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SALT LAKE CITY — Arin and Jay Jones didn't set out to adopt five girls, but five more daughters might be what they get.
Last summer the Jones family participated in an international orphan hosting program called "New Horizons for Children." Through this program they brought two sisters, Lyuba and Snezhana, to their home. The girls are orphans living in a Ukrainian orphanage.
Their plans did not include adoption; they just wanted to spend the five weeks of the hosting program loving the girls and hoping to make a difference in their lives.
Instead, Arin said, during the course of their fundraising to bring the girls to America the family developed a feeling of love for them. "That feeling deepened during the the girls' stay,".Arin said.
Each week they saw acts of kindness by the girls, like the time their five-year-old son started to get lost in a crowd on the 4th of July.
"Snezhana saw Sam becoming separated from our family and ran to grab him and bring him back. That same day I saw Lyuba running up to our van to help our daughter, who was carrying a heavy cooler by herself," Arin said. "These two incidents showed our family the kindness these girls had in their heart."
Caring for the girls through some detailed dental work and minor illnesses served to solidify the growing feelings of motherly love in Arin's heart. By the end of the hosting period, Jay, Arin and the rest of the family knew they loved the girls as their own. But it wasn't until the girls went back to the Ukraine that they knew for sure they had to bring them back home.
"I want to adopt Lyuba and Snezhana," Jay told Arin one morning as they were discussing missing the girls.
10 South 600 East, Payson Feb. 9, 6-9 p.m. Booths are still available. For more information and to find out how to sign up, contact Arin Jones at email@example.comValentine's fundraiser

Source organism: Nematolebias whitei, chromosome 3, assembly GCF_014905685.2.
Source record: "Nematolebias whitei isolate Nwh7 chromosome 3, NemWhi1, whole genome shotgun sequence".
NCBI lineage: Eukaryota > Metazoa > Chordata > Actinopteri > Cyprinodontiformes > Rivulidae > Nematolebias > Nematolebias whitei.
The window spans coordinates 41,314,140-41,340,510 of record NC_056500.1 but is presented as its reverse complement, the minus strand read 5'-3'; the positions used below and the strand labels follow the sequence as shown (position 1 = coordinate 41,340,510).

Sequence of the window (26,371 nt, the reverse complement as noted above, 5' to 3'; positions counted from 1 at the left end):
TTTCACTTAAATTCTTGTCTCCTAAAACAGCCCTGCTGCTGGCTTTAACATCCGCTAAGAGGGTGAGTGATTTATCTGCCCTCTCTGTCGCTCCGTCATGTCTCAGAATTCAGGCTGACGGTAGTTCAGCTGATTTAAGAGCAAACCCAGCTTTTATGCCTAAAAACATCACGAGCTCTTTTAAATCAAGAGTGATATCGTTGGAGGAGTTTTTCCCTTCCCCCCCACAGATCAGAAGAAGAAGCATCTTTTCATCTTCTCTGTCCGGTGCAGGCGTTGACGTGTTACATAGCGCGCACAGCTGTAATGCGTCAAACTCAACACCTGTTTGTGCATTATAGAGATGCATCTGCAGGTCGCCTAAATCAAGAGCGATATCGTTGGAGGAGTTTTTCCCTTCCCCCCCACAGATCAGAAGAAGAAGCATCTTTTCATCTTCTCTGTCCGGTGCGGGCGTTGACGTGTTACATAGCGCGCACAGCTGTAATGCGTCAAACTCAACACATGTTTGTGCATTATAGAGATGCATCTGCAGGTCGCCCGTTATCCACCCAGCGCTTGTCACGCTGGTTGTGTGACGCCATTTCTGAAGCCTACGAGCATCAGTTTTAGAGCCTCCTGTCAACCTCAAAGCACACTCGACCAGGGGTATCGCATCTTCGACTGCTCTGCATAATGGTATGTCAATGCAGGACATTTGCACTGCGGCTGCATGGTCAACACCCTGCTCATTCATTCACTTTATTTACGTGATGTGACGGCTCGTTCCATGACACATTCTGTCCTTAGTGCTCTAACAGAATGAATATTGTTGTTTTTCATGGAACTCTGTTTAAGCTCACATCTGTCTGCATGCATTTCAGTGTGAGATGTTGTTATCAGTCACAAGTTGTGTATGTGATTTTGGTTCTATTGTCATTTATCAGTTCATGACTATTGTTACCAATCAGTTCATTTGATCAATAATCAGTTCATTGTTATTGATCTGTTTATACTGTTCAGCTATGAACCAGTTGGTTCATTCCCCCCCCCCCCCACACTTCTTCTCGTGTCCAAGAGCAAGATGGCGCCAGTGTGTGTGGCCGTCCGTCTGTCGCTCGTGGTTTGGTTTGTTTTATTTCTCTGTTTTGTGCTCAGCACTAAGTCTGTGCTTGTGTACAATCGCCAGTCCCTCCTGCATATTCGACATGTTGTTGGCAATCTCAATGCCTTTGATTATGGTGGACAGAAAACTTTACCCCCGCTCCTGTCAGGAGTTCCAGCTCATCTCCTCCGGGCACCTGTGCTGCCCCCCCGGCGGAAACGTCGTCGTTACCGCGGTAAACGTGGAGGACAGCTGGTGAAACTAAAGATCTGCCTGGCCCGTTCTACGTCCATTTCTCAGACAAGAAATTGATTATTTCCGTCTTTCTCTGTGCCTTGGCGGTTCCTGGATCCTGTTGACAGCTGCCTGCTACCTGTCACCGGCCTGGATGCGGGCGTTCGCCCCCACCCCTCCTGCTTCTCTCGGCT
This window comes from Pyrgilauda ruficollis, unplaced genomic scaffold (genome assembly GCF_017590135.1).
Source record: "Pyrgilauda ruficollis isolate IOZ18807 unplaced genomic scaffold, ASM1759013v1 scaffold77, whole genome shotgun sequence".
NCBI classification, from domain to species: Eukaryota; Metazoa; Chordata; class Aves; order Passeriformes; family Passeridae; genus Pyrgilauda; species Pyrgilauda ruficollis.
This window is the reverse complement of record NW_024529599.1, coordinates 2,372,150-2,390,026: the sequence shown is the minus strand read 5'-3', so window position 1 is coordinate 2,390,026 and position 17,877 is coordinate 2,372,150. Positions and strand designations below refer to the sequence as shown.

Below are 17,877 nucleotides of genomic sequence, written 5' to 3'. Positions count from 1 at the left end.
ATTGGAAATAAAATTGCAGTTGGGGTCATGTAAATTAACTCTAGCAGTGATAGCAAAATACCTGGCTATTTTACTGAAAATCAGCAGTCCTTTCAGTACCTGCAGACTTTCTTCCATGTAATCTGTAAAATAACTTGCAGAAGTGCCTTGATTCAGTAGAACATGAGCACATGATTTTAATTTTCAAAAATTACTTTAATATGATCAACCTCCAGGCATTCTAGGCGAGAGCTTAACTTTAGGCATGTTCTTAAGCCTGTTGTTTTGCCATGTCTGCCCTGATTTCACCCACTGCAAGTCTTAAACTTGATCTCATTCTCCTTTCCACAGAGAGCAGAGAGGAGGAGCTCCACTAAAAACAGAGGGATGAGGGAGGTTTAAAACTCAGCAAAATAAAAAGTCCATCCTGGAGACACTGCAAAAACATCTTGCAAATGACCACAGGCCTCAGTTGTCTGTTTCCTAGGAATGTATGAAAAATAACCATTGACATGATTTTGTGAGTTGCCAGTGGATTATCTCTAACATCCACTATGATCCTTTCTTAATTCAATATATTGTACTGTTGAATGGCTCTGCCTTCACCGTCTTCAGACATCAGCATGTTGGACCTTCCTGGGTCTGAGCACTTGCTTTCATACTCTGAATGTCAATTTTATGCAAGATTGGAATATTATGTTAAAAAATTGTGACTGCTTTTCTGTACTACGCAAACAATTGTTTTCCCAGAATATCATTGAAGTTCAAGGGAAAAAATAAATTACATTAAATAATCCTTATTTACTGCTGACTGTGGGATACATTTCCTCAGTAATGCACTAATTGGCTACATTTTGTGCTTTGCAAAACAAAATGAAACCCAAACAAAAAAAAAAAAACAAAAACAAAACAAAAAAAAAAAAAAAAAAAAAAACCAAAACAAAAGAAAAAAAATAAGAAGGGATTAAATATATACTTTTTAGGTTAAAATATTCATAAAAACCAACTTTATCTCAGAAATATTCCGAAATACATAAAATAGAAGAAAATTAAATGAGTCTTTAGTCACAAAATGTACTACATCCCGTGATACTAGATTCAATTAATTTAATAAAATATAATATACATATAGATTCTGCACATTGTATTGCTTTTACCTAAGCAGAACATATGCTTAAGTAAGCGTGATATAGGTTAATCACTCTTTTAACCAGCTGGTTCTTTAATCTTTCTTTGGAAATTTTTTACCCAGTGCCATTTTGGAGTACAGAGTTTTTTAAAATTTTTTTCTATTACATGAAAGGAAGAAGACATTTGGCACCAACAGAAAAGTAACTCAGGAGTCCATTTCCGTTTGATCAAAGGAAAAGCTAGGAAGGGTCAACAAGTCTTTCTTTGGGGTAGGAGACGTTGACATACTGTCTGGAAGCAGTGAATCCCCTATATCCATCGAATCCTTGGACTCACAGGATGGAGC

Feb. 14 Businesses and restaurants can donate a portion of their profits on Valentine's to the Joneses' adoption fund If your business or restaurant would like to participate, contact Arin Jones at firstname.lastname@example.org
Adopting the two sisters, they knew, was really adopting three sisters. The girls had told them they had another sister, Diana, back in the Ukraine living in the same orphanage. And there were more.
Lyuba, Snezhana, and Diana have two adult siblings living in the Ukraine. They also told the family of two younger sisters they barely remember. When asked where those two younger sisters were, Lyuba indicated they had passed away.
Later, evidence indicated that the younger sisters were actually alive and living in another orphanage. So the Joneses are now on the hunt to find those girls with the hope of also adopting them. Not only are they rescuing two children, they will be bringing siblings back together again.
So far, their research has not shown much. And the fear is Lyuba, Snezhana, Diana and their two younger siblings won't be able to be adopted together.
"It looks like we probably won't be adopting all five with this adoption." Jones stated in her blog. "We won't even know if they are all attached (meaning available together) until we get notice from Ukraine of our court date. Even then, it sounds like we won't be allowed to adopt all five at once. If the two little sisters are still in an orphanage, we'll complete the adoption of the three older sisters first. We feel strongly that the younger sisters need to be adopted to live with their older sisters if the younger ones are still available. So when we're home with the older girls, we'll turn around and start the adoption of the other two."
They are not giving up. The fundraising to get all five sisters together with the possibility of two separate adoptions, will continue.
Garage sales and a cartwheel fundraiser have raised the money to get their paperwork done and sent to the Ukraine. But there are still many more expenses ahead. They need about $30,000 more for passport and visa fees, court costs in the Ukraine, facilitator, lawyer, and doctor fees for the children, and travel costs for all the children and themselves. And they will need to stay in the Ukraine for weeks, so they will need to pay for an apartment and other living costs.
Brenda Bennion is a stay-at-home mom with five children, two of whom are grown, two are teens and one is in grade school. Brenda and husband Steve currently reside in Santaquin, Utah. Brenda also hosts and advocates for orphans.
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